SUMMARY:This panel examines important issues related to the ethno-linguistic and religious diversity of women poets in Iran. In particular, the four panelists consider the various means by which poetic discourse allowed women of the nineteenth and twentieth centuries to probe questions of gender, encounter traditional norms, express local literary genealogies, and challenge entrenched literary perspectives.
There has been a recent groundswell of scholarship on women poets in Iran. Building on the legacy of the early-modern biographical dictionaries (taḏkiras), which began with the mid-sixteenth century Javāher-al-ʿAjāyeb (Jewels of Wonder) of Faḵri Herāvi, scholars such as Ruhangiz Karāči, Dick Davis, and Sunil Sharma have investigated the obscured role of women in the Iranian literary tradition, particularly in the context of the Persian language, court culture, and women as minor interlocutors of renowned male poets. Using this foundation as a source of inspiration but providing an alternative to the nationalist literary historiography of Iranian poetry, this set of papers inquires into the process of literary marginalization of women in the Iranian literary canon, and the history of women-driven poetic forms.
Addressing the marginalized identities of poets who do not fit squarely into the male Muslim Persian archetype, and whose apparently “meagre” output conceals a distinctive poetic subjectivity, these papers trace the way women poets navigated the same historical terrain as their male counterparts, but often deriving radically unique insights. The first paper examines the works of several modern Turkish-speaking Azeri women poets in Iran who challenged marginalization in the realm of both gender and ethnicity. The second paper inquires into the recurrence of the perennial theme of national independence in Zandoḵt Širāzi’s (1909-1952) poetry and prose. The third paper argues that the poetic voice in the poetry of ʿĀlam'tāj Žāla Qāʾem Maqāmi (1883-1947) and Parvin Eʾteṣāmi (1907-1941) echoes a profound struggle for women’s self-assertion. The fourth paper addresses the absence of women’s voices in Kurdish literary histories, anthologies, and academic studies on Kurdish literature over the span of the twentieth and twenty-first centuries.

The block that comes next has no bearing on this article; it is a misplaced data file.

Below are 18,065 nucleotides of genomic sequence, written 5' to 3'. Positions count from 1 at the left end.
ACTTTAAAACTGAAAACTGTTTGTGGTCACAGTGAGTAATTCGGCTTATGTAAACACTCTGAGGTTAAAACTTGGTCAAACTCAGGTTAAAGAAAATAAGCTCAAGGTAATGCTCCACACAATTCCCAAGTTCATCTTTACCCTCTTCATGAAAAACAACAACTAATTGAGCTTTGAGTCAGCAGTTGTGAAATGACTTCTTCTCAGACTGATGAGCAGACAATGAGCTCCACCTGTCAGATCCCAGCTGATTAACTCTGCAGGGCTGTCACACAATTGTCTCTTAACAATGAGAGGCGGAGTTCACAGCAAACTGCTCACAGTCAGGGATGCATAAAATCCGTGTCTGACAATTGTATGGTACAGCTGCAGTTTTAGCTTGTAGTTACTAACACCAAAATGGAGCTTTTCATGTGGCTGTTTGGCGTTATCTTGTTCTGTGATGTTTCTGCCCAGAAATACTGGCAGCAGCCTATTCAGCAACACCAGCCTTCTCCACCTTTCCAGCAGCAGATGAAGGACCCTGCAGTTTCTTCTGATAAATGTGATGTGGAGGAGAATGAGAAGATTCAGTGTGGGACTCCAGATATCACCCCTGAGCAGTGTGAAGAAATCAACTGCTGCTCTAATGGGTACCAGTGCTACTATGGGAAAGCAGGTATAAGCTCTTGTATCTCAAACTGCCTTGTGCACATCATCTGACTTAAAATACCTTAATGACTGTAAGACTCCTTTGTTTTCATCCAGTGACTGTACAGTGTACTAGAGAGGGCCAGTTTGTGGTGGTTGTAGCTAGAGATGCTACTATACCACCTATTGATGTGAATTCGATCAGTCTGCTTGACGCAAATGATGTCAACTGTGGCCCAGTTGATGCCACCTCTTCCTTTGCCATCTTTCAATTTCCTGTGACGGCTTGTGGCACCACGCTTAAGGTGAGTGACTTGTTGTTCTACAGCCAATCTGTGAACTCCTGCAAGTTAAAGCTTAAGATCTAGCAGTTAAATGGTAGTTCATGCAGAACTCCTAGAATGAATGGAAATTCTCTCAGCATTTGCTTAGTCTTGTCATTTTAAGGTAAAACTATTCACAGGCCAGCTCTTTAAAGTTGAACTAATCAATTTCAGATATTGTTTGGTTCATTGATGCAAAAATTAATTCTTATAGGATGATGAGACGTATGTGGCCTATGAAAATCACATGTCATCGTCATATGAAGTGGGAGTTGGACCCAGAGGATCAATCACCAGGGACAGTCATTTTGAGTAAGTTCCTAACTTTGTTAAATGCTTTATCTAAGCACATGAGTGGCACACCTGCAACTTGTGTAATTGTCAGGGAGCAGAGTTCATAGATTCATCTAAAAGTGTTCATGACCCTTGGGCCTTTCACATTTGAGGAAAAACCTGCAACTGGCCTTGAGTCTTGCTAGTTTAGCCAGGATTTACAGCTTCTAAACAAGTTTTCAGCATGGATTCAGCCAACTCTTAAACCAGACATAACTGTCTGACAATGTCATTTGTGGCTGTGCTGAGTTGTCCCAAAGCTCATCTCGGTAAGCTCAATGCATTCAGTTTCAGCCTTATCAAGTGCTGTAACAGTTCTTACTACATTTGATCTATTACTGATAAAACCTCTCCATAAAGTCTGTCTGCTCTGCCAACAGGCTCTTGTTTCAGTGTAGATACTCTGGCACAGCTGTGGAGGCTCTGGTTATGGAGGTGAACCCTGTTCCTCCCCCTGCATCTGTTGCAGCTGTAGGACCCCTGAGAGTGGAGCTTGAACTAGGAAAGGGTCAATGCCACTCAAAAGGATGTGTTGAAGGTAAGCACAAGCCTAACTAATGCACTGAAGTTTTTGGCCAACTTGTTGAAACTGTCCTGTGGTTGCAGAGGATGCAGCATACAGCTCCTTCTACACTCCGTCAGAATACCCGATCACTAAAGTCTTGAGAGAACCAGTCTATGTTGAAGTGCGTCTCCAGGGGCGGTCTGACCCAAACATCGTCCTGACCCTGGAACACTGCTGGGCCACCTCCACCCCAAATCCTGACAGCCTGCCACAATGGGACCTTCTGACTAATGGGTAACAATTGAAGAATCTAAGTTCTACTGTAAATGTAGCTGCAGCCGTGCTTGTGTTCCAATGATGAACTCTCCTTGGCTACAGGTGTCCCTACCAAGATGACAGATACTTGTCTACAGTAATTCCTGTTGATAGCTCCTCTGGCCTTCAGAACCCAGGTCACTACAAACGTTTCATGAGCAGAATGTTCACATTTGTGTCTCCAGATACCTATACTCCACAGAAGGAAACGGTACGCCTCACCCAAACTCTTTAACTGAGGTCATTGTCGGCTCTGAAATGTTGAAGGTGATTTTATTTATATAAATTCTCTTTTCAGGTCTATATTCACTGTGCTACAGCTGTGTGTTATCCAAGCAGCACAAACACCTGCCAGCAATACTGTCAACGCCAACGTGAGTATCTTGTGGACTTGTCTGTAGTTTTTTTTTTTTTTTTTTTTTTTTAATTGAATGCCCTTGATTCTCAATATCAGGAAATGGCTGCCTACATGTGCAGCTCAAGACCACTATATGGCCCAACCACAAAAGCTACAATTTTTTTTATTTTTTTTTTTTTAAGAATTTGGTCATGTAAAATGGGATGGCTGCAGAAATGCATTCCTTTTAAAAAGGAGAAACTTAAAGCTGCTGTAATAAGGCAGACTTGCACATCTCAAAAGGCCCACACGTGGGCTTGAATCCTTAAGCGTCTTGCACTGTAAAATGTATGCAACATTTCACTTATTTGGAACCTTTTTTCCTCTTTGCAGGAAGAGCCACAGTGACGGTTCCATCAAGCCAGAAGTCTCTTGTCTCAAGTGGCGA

The presenters together show the consequences of poetic production stemming from non-normative loci, detail the means through which marginal women poets worked to assert identities counter to conventional literary history, and explore the efficacy of discursive strategies used by these women to carve out a place for them in the corpus.